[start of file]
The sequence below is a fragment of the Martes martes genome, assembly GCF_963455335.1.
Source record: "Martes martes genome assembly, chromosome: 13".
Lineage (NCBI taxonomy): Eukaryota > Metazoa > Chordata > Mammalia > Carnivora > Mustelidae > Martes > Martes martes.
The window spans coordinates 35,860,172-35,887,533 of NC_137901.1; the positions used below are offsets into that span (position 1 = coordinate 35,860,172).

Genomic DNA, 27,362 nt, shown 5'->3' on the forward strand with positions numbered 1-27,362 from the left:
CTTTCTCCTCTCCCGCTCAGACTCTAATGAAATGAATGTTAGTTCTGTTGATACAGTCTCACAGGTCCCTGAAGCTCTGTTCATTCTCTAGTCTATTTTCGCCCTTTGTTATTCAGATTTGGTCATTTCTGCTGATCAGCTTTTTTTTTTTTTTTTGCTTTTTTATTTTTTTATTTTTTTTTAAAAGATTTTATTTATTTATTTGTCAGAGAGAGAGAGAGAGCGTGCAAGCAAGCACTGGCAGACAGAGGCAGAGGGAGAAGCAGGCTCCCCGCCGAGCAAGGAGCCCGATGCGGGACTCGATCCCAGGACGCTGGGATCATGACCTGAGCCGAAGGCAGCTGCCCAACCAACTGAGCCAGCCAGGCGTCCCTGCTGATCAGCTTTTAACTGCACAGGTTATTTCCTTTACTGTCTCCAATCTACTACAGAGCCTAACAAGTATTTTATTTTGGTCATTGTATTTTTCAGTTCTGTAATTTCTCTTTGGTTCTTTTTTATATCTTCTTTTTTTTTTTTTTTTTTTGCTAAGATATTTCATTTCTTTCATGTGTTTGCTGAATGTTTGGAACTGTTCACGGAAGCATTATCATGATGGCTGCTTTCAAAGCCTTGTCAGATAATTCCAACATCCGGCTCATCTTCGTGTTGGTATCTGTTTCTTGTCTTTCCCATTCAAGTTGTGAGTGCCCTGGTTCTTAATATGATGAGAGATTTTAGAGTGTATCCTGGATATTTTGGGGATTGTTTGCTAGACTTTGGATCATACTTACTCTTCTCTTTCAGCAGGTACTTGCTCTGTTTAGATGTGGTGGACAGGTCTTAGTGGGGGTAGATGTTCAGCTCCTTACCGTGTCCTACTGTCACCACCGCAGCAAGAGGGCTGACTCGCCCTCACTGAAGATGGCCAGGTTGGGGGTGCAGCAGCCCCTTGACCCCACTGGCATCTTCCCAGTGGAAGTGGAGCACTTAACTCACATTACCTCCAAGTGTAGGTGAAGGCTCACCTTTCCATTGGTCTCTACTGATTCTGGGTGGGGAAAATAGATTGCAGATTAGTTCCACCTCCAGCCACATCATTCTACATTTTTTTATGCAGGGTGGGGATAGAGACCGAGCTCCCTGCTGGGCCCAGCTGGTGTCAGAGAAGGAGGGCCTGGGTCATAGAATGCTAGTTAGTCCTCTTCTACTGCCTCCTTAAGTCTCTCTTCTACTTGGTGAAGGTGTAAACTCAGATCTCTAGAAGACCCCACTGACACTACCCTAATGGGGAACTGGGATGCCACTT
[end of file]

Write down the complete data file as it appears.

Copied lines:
The sequence below is a fragment of the Martes martes genome, assembly GCF_963455335.1.
Source record: "Martes martes genome assembly, chromosome: 13".
Lineage (NCBI taxonomy): Eukaryota > Metazoa > Chordata > Mammalia > Carnivora > Mustelidae > Martes > Martes martes.
The window spans coordinates 35,860,172-35,887,533 of NC_137901.1; the positions used below are offsets into that span (position 1 = coordinate 35,860,172).

Genomic DNA, 27,362 nt, shown 5'->3' on the forward strand with positions numbered 1-27,362 from the left:
CTTTCTCCTCTCCCGCTCAGACTCTAATGAAATGAATGTTAGTTCTGTTGATACAGTCTCACAGGTCCCTGAAGCTCTGTTCATTCTCTAGTCTATTTTCGCCCTTTGTTATTCAGATTTGGTCATTTCTGCTGATCAGCTTTTTTTTTTTTTTTTGCTTTTTTATTTTTTTATTTTTTTTTAAAAGATTTTATTTATTTATTTGTCAGAGAGAGAGAGAGAGCGTGCAAGCAAGCACTGGCAGACAGAGGCAGAGGGAGAAGCAGGCTCCCCGCCGAGCAAGGAGCCCGATGCGGGACTCGATCCCAGGACGCTGGGATCATGACCTGAGCCGAAGGCAGCTGCCCAACCAACTGAGCCAGCCAGGCGTCCCTGCTGATCAGCTTTTAACTGCACAGGTTATTTCCTTTACTGTCTCCAATCTACTACAGAGCCTAACAAGTATTTTATTTTGGTCATTGTATTTTTCAGTTCTGTAATTTCTCTTTGGTTCTTTTTTATATCTTCTTTTTTTTTTTTTTTTTTTGCTAAGATATTTCATTTCTTTCATGTGTTTGCTGAATGTTTGGAACTGTTCACGGAAGCATTATCATGATGGCTGCTTTCAAAGCCTTGTCAGATAATTCCAACATCCGGCTCATCTTCGTGTTGGTATCTGTTTCTTGTCTTTCCCATTCAAGTTGTGAGTGCCCTGGTTCTTAATATGATGAGAGATTTTAGAGTGTATCCTGGATATTTTGGGGATTGTTTGCTAGACTTTGGATCATACTTACTCTTCTCTTTCAGCAGGTACTTGCTCTGTTTAGATGTGGTGGACAGGTCTTAGTGGGGGTAGATGTTCAGCTCCTTACCGTGTCCTACTGTCACCACCGCAGCAAGAGGGCTGACTCGCCCTCACTGAAGATGGCCAGGTTGGGGGTGCAGCAGCCCCTTGACCCCACTGGCATCTTCCCAGTGGAAGTGGAGCACTTAACTCACATTACCTCCAAGTGTAGGTGAAGGCTCACCTTTCCATTGGTCTCTACTGATTCTGGGTGGGGAAAATAGATTGCAGATTAGTTCCACCTCCAGCCACATCATTCTACATTTTTTTATGCAGGGTGGGGATAGAGACCGAGCTCCCTGCTGGGCCCAGCTGGTGTCAGAGAAGGAGGGCCTGGGTCATAGAATGCTAGTTAGTCCTCTTCTACTGCCTCCTTAAGTCTCTCTTCTACTTGGTGAAGGTGTAAACTCAGATCTCTAGAAGACCCCACTGACACTACCCTAATGGGGAACTGGGATGCCACTT